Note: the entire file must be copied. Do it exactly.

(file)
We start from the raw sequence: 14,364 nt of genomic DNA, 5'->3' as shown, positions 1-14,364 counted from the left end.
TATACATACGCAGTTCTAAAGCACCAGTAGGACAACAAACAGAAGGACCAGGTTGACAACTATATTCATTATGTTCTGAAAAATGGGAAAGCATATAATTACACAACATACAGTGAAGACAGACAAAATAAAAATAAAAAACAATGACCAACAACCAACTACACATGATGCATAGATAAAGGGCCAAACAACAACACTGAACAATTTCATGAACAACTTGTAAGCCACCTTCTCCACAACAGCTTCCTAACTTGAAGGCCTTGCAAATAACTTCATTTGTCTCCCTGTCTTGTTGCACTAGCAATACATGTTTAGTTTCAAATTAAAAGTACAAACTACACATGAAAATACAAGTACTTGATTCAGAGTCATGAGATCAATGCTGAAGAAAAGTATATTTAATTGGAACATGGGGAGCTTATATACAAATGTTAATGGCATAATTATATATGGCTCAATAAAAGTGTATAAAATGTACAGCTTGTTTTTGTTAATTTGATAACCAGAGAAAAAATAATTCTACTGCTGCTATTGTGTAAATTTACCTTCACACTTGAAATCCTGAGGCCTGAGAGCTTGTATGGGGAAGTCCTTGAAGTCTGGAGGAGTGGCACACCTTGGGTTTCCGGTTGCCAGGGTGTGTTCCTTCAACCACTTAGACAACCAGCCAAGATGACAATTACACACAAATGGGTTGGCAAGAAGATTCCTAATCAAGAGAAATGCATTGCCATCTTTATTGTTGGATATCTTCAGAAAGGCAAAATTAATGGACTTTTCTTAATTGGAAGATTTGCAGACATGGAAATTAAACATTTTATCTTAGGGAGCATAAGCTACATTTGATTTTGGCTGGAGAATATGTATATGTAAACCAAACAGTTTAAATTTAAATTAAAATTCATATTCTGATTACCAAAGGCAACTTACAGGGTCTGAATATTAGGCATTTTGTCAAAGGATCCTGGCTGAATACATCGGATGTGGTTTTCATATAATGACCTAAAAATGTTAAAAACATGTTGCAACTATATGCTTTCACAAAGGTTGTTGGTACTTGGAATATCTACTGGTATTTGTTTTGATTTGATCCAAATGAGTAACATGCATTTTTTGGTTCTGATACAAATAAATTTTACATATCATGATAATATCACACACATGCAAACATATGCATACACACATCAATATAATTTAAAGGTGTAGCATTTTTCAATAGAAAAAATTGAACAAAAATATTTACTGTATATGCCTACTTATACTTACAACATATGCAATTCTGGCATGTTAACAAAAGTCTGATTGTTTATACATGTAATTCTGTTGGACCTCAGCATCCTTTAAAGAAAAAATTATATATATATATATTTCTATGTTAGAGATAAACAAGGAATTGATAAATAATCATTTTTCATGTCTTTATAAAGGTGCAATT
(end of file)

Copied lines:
We start from the raw sequence: 14,364 nt of genomic DNA, 5'->3' as shown, positions 1-14,364 counted from the left end.
TATACATACGCAGTTCTAAAGCACCAGTAGGACAACAAACAGAAGGACCAGGTTGACAACTATATTCATTATGTTCTGAAAAATGGGAAAGCATATAATTACACAACATACAGTGAAGACAGACAAAATAAAAATAAAAAACAATGACCAACAACCAACTACACATGATGCATAGATAAAGGGCCAAACAACAACACTGAACAATTTCATGAACAACTTGTAAGCCACCTTCTCCACAACAGCTTCCTAACTTGAAGGCCTTGCAAATAACTTCATTTGTCTCCCTGTCTTGTTGCACTAGCAATACATGTTTAGTTTCAAATTAAAAGTACAAACTACACATGAAAATACAAGTACTTGATTCAGAGTCATGAGATCAATGCTGAAGAAAAGTATATTTAATTGGAACATGGGGAGCTTATATACAAATGTTAATGGCATAATTATATATGGCTCAATAAAAGTGTATAAAATGTACAGCTTGTTTTTGTTAATTTGATAACCAGAGAAAAAATAATTCTACTGCTGCTATTGTGTAAATTTACCTTCACACTTGAAATCCTGAGGCCTGAGAGCTTGTATGGGGAAGTCCTTGAAGTCTGGAGGAGTGGCACACCTTGGGTTTCCGGTTGCCAGGGTGTGTTCCTTCAACCACTTAGACAACCAGCCAAGATGACAATTACACACAAATGGGTTGGCAAGAAGATTCCTAATCAAGAGAAATGCATTGCCATCTTTATTGTTGGATATCTTCAGAAAGGCAAAATTAATGGACTTTTCTTAATTGGAAGATTTGCAGACATGGAAATTAAACATTTTATCTTAGGGAGCATAAGCTACATTTGATTTTGGCTGGAGAATATGTATATGTAAACCAAACAGTTTAAATTTAAATTAAAATTCATATTCTGATTACCAAAGGCAACTTACAGGGTCTGAATATTAGGCATTTTGTCAAAGGATCCTGGCTGAATACATCGGATGTGGTTTTCATATAATGACCTAAAAATGTTAAAAACATGTTGCAACTATATGCTTTCACAAAGGTTGTTGGTACTTGGAATATCTACTGGTATTTGTTTTGATTTGATCCAAATGAGTAACATGCATTTTTTGGTTCTGATACAAATAAATTTTACATATCATGATAATATCACACACATGCAAACATATGCATACACACATCAATATAATTTAAAGGTGTAGCATTTTTCAATAGAAAAAATTGAACAAAAATATTTACTGTATATGCCTACTTATACTTACAACATATGCAATTCTGGCATGTTAACAAAAGTCTGATTGTTTATACATGTAATTCTGTTGGACCTCAGCATCCTTTAAAGAAAAAATTATATATATATATATTTCTATGTTAGAGATAAACAAGGAATTGATAAATAATCATTTTTCATGTCTTTATAAAGGTGCAATT